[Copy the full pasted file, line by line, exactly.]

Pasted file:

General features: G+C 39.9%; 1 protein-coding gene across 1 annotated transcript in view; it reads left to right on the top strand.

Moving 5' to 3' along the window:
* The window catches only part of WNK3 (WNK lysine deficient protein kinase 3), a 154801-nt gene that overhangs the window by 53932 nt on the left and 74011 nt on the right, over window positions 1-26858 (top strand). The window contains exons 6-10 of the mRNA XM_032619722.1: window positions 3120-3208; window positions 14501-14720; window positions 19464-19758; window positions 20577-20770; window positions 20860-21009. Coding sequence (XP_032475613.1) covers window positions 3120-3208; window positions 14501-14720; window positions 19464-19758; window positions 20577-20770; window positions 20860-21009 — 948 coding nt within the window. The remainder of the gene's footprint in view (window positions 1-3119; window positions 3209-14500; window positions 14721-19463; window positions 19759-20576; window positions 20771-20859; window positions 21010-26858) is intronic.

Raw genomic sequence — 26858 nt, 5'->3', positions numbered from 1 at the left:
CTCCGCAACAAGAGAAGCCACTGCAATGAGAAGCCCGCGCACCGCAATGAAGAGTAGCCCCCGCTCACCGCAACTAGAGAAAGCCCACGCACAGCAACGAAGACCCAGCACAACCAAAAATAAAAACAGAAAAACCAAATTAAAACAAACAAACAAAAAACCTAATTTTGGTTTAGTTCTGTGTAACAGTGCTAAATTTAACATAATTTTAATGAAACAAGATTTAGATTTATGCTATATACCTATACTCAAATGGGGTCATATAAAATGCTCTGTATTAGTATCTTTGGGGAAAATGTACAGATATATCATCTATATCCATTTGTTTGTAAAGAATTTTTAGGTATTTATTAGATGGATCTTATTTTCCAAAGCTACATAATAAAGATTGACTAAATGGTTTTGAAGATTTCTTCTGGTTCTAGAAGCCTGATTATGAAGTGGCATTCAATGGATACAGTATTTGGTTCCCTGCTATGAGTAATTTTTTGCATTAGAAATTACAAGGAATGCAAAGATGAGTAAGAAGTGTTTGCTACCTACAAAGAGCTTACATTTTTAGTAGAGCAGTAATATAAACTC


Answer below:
General features: G+C 39.9%; 1 protein-coding gene across 1 annotated transcript in view; it reads left to right on the top strand.

Moving 5' to 3' along the window:
* The window catches only part of WNK3 (WNK lysine deficient protein kinase 3), a 154801-nt gene that overhangs the window by 53932 nt on the left and 74011 nt on the right, over window positions 1-26858 (top strand). The window contains exons 6-10 of the mRNA XM_032619722.1: window positions 3120-3208; window positions 14501-14720; window positions 19464-19758; window positions 20577-20770; window positions 20860-21009. Coding sequence (XP_032475613.1) covers window positions 3120-3208; window positions 14501-14720; window positions 19464-19758; window positions 20577-20770; window positions 20860-21009 — 948 coding nt within the window. The remainder of the gene's footprint in view (window positions 1-3119; window positions 3209-14500; window positions 14721-19463; window positions 19759-20576; window positions 20771-20859; window positions 21010-26858) is intronic.

Raw genomic sequence — 26858 nt, 5'->3', positions numbered from 1 at the left:
CTCCGCAACAAGAGAAGCCACTGCAATGAGAAGCCCGCGCACCGCAATGAAGAGTAGCCCCCGCTCACCGCAACTAGAGAAAGCCCACGCACAGCAACGAAGACCCAGCACAACCAAAAATAAAAACAGAAAAACCAAATTAAAACAAACAAACAAAAAACCTAATTTTGGTTTAGTTCTGTGTAACAGTGCTAAATTTAACATAATTTTAATGAAACAAGATTTAGATTTATGCTATATACCTATACTCAAATGGGGTCATATAAAATGCTCTGTATTAGTATCTTTGGGGAAAATGTACAGATATATCATCTATATCCATTTGTTTGTAAAGAATTTTTAGGTATTTATTAGATGGATCTTATTTTCCAAAGCTACATAATAAAGATTGACTAAATGGTTTTGAAGATTTCTTCTGGTTCTAGAAGCCTGATTATGAAGTGGCATTCAATGGATACAGTATTTGGTTCCCTGCTATGAGTAATTTTTTGCATTAGAAATTACAAGGAATGCAAAGATGAGTAAGAAGTGTTTGCTACCTACAAAGAGCTTACATTTTTAGTAGAGCAGTAATATAAACTC